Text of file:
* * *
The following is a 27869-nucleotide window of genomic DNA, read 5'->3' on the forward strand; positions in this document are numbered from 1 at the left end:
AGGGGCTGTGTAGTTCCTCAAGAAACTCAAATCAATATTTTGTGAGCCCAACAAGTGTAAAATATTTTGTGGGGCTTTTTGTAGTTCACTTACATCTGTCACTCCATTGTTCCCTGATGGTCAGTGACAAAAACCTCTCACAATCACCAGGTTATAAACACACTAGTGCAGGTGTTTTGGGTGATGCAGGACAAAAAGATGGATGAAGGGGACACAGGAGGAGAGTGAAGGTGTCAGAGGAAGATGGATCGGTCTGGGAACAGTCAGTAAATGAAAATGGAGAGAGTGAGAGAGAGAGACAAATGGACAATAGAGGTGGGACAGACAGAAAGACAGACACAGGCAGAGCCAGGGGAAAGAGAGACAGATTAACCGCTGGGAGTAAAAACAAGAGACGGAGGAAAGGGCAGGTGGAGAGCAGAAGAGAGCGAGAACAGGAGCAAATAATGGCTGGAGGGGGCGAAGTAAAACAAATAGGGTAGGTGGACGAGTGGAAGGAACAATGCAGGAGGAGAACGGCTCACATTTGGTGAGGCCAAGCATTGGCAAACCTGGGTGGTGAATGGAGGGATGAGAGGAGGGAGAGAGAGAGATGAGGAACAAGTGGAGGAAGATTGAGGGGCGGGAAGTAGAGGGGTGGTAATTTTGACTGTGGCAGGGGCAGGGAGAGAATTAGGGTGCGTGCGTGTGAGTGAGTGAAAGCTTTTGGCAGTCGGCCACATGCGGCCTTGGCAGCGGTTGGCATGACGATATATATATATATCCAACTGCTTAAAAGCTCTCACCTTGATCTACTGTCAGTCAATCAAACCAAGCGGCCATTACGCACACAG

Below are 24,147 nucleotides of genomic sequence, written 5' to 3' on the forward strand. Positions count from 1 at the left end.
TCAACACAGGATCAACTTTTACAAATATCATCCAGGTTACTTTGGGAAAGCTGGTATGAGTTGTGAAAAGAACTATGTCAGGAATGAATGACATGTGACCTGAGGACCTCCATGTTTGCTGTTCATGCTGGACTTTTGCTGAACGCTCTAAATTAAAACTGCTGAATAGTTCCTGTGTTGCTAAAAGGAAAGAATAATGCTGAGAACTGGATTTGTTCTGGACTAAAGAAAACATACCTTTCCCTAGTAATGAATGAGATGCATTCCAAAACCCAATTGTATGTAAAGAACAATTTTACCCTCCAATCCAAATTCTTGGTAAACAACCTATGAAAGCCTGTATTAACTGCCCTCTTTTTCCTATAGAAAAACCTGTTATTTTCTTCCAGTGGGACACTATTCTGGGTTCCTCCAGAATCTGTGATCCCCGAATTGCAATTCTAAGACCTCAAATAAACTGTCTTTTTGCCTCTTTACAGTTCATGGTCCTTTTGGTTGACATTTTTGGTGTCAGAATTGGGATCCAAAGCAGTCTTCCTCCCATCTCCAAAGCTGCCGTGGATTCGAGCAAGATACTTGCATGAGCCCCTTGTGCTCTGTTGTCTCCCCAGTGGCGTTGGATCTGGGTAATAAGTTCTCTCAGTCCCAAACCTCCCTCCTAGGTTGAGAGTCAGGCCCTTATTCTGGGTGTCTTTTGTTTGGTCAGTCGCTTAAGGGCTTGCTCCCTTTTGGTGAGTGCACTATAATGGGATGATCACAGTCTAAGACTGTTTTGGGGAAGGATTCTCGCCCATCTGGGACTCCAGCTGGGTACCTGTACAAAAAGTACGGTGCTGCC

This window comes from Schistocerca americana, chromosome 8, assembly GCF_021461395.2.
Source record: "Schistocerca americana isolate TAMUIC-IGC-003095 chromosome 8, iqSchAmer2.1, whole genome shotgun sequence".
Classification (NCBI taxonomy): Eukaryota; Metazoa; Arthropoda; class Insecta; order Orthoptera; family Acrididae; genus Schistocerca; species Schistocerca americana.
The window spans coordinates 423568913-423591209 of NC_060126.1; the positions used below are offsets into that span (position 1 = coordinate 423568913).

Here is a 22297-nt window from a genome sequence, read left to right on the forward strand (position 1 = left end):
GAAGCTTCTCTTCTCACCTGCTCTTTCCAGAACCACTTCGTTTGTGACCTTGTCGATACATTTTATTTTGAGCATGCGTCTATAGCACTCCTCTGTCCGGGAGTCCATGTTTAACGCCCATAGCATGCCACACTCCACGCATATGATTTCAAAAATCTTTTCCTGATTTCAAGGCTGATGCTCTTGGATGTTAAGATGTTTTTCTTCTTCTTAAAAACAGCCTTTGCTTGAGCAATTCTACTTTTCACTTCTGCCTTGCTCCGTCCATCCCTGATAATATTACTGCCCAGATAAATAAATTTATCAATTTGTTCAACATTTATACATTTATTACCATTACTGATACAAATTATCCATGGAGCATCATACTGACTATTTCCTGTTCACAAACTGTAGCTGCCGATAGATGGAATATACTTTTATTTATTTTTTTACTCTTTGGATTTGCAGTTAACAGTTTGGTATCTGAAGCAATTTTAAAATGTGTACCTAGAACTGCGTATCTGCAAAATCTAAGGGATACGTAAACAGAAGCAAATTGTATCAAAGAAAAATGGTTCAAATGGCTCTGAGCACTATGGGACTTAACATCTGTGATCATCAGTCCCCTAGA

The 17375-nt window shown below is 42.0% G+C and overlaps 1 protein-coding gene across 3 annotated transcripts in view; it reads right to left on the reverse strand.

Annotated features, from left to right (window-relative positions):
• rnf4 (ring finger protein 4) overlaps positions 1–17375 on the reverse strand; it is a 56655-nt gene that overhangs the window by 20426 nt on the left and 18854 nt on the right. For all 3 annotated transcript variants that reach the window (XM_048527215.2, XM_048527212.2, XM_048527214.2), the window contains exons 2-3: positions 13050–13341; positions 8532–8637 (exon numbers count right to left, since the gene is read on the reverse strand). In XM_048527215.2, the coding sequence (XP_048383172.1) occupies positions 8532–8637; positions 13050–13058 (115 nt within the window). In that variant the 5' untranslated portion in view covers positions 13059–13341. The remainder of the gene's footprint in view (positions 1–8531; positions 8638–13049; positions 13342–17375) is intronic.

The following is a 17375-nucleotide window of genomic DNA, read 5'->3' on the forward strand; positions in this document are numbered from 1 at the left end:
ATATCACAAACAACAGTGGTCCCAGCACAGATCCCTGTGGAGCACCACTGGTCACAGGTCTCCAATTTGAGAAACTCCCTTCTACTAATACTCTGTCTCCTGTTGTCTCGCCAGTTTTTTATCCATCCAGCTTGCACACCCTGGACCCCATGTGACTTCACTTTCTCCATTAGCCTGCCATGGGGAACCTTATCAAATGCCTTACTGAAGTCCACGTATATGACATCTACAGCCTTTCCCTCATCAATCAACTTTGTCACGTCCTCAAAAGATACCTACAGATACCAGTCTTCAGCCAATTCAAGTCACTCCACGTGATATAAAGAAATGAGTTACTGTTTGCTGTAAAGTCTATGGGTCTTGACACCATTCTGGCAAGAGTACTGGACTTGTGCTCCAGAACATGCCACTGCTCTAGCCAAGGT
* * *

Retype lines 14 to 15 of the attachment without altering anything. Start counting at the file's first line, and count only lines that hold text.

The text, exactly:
The following is a 17375-nucleotide window of genomic DNA, read 5'->3' on the forward strand; positions in this document are numbered from 1 at the left end:
ATATCACAAACAACAGTGGTCCCAGCACAGATCCCTGTGGAGCACCACTGGTCACAGGTCTCCAATTTGAGAAACTCCCTTCTACTAATACTCTGTCTCCTGTTGTCTCGCCAGTTTTTTATCCATCCAGCTTGCACACCCTGGACCCCATGTGACTTCACTTTCTCCATTAGCCTGCCATGGGGAACCTTATCAAATGCCTTACTGAAGTCCACGTATATGACATCTACAGCCTTTCCCTCATCAATCAACTTTGTCACGTCCTCAAAAGATACCTACAGATACCAGTCTTCAGCCAATTCAAGTCACTCCACGTGATATAAAGAAATGAGTTACTGTTTGCTGTAAAGTCTATGGGTCTTGACACCATTCTGGCAAGAGTACTGGACTTGTGCTCCAGAACATGCCACTGCTCTAGCCAAGGT